Tuesday, February 19, 2008

Hypertourism, or, If This is Tuesday I Need a Nap! And I've Lost a Day!

Bonjour and Happy Ste. Aimee's (with an accent over the first "e") Day!

(The date that the blogspot machinery automatically assigns at the beginning of each post is when I begin loading the photos, which is sometimes a few days before I begin writing. These words, for example, are being processed on Wednesday, February 20.)

I have been describing at length the bureaucratic tribulations we've experienced in our pursuit of legal residency here, and I'm happy to report that, Mirabile Dictu and Hallelujah, we are as of noonish today fully fledged legitimate temporary inhabitants of France, and we have the laminated Titres de Sejour to prove it! The last pieces of the puzzle fell into place surprisingly quickly. Last Wednesday we went to Marseilles for our scheduled medical appointments and were treated to the French bureaucracy at its finest: friendly and helpful staff, relaxed atmosphere, minimal delay, efficient X-rays, modern facilities, and the doctor even spoke a little English. The best part, as always, was the waiting room where all of us sat chattering in several languages, admiring the different national costumes (I was clad a la mode Americaine - immediately identifiable - jeans and hiking boots - and, sticking out like sore thumbs, WHITE SOCKS!), smiling at the antics of the kids, cooing at the babies and just generally managing to
coexist peacefully without any politicians around to tell us how. After the physical we found a sandwich place down the street and ate at an outside table with giant semis roaring past and belching diesel fumes (the semis, not us!). This is near the stadium and the beloved Olympique Marseilles team had a game that night and preparations were already, by noon, well under way. Then we decided to visit Notre Dame de la Garde, the church on the highest hill in Marseilles, which we've been wanting to do ever since we first laid eyes on it months ago. Lois navigated us up the back side of the hill (it reminded us of San Francisco - that Mediterranean look, you know, as well as the precipitous incline) and, to our surprise, there was plenty of parking and no crowds. The church in its current incarnation isn't all that old and you can see the Byzantine influence in the photos. You can also see the breathtaking views. The exterior walls have big gouges sustained during the Battle for Liberation in 1944.

Michael is on vacation for 2 weeks, so we've been day-tripping hyperactively around Provence, flitting like bees from flower to flower, so to speak, hoping to offset the exorbitant gasoline expenditure by taking picnics from home, which we supplement with post-prandial caffeinated beverages at sidewalk cafes. It's not very warm, but we've learned to look for sunny, sheltered spots and, since we're wearing our winter coats and we sip swiftly, we've managed to avoid hypothermia so far. The photos below are of Glanum, a Roman community from the age of Augustus (2000 or so years ago) which was uncovered beginning in the 1920s. At its peak, 30,000 people lived there. Only a small part has been excavated, because there's a village, St. Remy de Provence, there now. St. Remy is the site of the hospital into which Van Gogh checked himself when he felt things getting a little a out of hand, and he painted 150 pictures during his stay. So there's a lot to see.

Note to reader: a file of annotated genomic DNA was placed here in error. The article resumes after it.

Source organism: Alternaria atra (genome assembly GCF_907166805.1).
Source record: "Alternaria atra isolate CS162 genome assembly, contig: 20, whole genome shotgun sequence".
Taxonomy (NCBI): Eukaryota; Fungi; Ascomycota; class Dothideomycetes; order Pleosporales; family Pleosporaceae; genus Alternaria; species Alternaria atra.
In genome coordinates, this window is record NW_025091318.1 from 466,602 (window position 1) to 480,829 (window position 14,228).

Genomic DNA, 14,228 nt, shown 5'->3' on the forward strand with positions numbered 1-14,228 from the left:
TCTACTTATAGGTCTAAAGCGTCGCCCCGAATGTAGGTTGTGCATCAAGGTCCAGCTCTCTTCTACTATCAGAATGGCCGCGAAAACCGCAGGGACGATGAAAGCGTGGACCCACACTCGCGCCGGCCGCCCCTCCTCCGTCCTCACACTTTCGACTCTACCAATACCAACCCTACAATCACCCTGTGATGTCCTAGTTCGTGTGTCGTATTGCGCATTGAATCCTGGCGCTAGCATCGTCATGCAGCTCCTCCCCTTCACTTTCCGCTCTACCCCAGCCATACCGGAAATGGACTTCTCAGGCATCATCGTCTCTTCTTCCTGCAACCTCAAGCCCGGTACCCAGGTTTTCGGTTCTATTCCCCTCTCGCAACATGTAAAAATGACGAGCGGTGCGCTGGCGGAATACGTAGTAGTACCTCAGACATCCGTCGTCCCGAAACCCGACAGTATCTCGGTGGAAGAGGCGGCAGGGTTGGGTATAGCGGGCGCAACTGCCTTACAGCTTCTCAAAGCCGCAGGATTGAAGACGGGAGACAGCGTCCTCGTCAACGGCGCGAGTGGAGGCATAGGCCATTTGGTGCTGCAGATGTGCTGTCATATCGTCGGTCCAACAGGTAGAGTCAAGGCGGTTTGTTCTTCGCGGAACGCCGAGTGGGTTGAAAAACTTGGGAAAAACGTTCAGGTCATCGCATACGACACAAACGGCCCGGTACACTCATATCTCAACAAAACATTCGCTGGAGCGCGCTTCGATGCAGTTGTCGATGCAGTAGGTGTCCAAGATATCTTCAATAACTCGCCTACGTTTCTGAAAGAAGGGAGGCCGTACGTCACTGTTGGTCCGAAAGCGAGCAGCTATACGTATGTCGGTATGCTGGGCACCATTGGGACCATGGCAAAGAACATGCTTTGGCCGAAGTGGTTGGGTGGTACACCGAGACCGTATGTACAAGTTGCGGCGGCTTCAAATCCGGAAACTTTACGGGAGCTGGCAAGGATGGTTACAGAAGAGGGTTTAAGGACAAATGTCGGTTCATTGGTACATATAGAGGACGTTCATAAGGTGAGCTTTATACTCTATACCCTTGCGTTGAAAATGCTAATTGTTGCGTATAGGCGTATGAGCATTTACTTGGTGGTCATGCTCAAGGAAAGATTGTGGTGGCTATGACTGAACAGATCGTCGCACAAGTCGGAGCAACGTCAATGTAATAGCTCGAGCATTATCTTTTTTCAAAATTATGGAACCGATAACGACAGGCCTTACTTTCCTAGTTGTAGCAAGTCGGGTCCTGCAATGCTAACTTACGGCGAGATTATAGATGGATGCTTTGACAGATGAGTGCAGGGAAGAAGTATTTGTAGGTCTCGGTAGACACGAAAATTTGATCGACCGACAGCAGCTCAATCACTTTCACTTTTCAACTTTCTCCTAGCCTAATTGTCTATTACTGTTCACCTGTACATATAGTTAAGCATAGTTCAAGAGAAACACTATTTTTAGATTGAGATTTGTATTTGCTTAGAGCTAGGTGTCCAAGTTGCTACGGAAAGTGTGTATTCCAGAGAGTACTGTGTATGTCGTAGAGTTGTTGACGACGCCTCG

St. Remy and Glanum are in the region called the Alpilles, as is the medieval fortress of Les Baux which I have mentioned before.
That was Thursday. On Saturday we went to the Gorges de Verdon, the Grand Canyon of Europe, which is mentioned in every guide book ever written about France. It really is spectacular. We drove along the southern edge, the left bank or rive gauche, along roads lined with snow, roads which during the summer are bumper-to-bumper with traffic (the RVs are smaller here, but so are the roads).

On the way home we stopped in Sillane, a small village noted for the waterfall at the end of a well-trodden path about 1/2 mile away. Due to a gravitational quirk, the water falls horizontally. Some months ago we had stopped here to go fishing. I like the old stone wall around the village.
Sunday we stayed home, but Mike and I took a bike ride. There's a small hill behind us which ascends to a plateau. When you get to the other side of the plateau, about 2 miles away, you find yourself gazing down hundreds of feet over a vast panoramic vista, which is one of my favorite phrases and which I'm glad to have had an opportunity to use here.
The canal in the picture carries water from the Durance river north of us to Marseilles, which is south.

Then, on Monday, we put on our thong bikinis, sunglasses and spike heels, grabbed our Dolce & Gabbana handbags and went to THE RIVIERA, OH YEAH! ST. TROPEZ, HERE WE COME!
And there was nobody there. Just a couple busloads of paunchy middle-aged turistas. Like us, kinda, except for the paunches. But the area is beautiful and mild and much lusher (horticulturally speaking) than our part of France and I can understand why the beautiful people flock there. If I was beautiful I might flock there myself.

We went to the library in Aix yesterday, always one of the highlights of our week, and to one of the English-language bookstores (there are 2). Actually, this one is an English-, French- and German-language bookstore, AND the proprietress stocks strange foreign foods like peanut butter, maple syrup, marmite, Dr. Pepper and other exotica. Today we returned to Aix where Mike and I got cartes de peche (fishing licenses) and then we paid our 4th and, we hope, last visit to the sous-prefecture. We took a number, waited for about 15 minutes, handed over a small sheaflet of papers and a bunch of money and received in return our state-of-the-art, laminated, wallet-sized ID cards entitling us to legal residency until October (I felt like shouting, "At last we're legitimate, you b******s!").
Tomorrow we're going NOWHERE! It's just as well, because there's a great Champions' League soccer match on the tube tonight - Olympique Lyon (who've ruled the French Ligue 1 for several years now and whom we, as Marseilles fans, cordially detest) versus (Hold on now!) MANCHESTER UNITED, the quintessential English team and said to be the most popular on the planet. We don't have cable so I don't watch many matches, and I've NEVER seen Manchester United, who have some of the world's best players, so I'm pretty excited.